Organ and Tissue Donation: An Evidence Base for Practice

By Magi Sque; Sheila Payne | Go to book overview
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3 Gift of life or sacrifice? Key
discourses for understanding
decision-making by families of
organ donors

Magi Sque, Sheila Payne and Jill Macleod Clark


Introduction1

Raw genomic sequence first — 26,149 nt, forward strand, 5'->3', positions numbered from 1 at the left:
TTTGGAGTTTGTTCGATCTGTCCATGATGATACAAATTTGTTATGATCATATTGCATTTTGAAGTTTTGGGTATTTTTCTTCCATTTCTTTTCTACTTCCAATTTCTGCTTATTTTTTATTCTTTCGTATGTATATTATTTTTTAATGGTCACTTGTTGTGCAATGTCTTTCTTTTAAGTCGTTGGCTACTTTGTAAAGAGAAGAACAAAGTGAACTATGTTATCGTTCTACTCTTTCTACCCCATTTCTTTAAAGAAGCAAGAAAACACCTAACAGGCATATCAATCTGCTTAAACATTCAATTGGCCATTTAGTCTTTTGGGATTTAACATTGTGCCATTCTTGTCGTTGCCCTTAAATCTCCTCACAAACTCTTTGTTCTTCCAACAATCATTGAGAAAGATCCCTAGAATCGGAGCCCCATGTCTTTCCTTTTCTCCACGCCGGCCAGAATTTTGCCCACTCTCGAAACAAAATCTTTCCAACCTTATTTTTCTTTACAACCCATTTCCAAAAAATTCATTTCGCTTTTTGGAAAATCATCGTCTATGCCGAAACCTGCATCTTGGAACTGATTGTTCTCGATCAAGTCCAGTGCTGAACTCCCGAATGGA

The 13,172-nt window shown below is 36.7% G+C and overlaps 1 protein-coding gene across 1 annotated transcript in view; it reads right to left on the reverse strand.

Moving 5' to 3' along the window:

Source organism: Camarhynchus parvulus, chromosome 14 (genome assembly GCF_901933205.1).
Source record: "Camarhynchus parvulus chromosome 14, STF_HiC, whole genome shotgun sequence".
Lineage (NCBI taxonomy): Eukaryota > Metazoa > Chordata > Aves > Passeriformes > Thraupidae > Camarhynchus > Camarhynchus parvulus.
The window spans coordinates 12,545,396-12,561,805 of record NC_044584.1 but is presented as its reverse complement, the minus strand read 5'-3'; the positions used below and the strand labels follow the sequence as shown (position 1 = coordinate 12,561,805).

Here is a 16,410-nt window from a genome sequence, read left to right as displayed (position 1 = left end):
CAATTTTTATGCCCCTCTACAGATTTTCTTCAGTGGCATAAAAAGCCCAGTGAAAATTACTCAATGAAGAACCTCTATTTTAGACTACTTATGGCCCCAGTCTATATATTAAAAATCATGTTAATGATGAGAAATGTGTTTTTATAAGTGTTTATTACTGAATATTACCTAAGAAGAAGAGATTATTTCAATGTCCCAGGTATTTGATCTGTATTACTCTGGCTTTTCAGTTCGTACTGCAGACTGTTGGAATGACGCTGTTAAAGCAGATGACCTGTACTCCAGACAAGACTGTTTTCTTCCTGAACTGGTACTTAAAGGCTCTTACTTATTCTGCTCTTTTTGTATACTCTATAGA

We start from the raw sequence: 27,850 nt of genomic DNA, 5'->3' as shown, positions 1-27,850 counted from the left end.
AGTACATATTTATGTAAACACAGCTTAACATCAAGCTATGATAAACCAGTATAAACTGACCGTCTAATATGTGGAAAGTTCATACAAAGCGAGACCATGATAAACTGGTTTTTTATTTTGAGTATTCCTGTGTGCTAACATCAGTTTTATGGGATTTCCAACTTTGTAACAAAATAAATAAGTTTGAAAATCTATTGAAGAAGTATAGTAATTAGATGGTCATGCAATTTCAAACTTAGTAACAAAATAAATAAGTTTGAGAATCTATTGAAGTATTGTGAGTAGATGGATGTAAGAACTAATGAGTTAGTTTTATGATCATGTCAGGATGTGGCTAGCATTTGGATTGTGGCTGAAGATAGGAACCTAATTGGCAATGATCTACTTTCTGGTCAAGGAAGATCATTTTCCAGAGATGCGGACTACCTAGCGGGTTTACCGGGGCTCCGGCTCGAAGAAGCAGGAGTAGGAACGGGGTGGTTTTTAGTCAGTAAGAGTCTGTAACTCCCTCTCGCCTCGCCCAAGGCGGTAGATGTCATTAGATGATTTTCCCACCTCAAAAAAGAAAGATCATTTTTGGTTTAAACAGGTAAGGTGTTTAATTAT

Globally there is a critical shortage of donor organs to meet the demands for human organ transplantation. An understanding of what motivates families to agree to donation is therefore essential to maximize organ availability. The 'gift of life' is a popular discourse long associated with pro-donation and transplant activists, its use seemingly directed at heightening public awareness about the perceived benefits of organ donation. However, the potential pressure and obligation implicit within such rhetoric could be detrimental to donor families. It has been suggested that the donation event is better represented as a 'sacrifice' as this discourse acknowledges the suffering of the bereaved family and the possible difficulties encountered in their decisionmaking about organ donation. Drawing on data from three studies that explored the bereavement experiences of donor families, this chapter examines the relative value of 'gift of life' or 'sacrifice' as discourses that contribute to a greater understanding of organ donor families' decision-making. We propose that the compelling nature of 'sacrifice' and the manner in which it impinges on families' decision-making may help to explain the high refusal rates in populations that appear generally aware of the benefits of organ transplantation. Insights into the relative importance of 'gift of life' or 'sacrifice' to families when making decisions could potentially contribute to enhancing families' satisfaction with their decisions, improve support to families and increase the incidence of donation.

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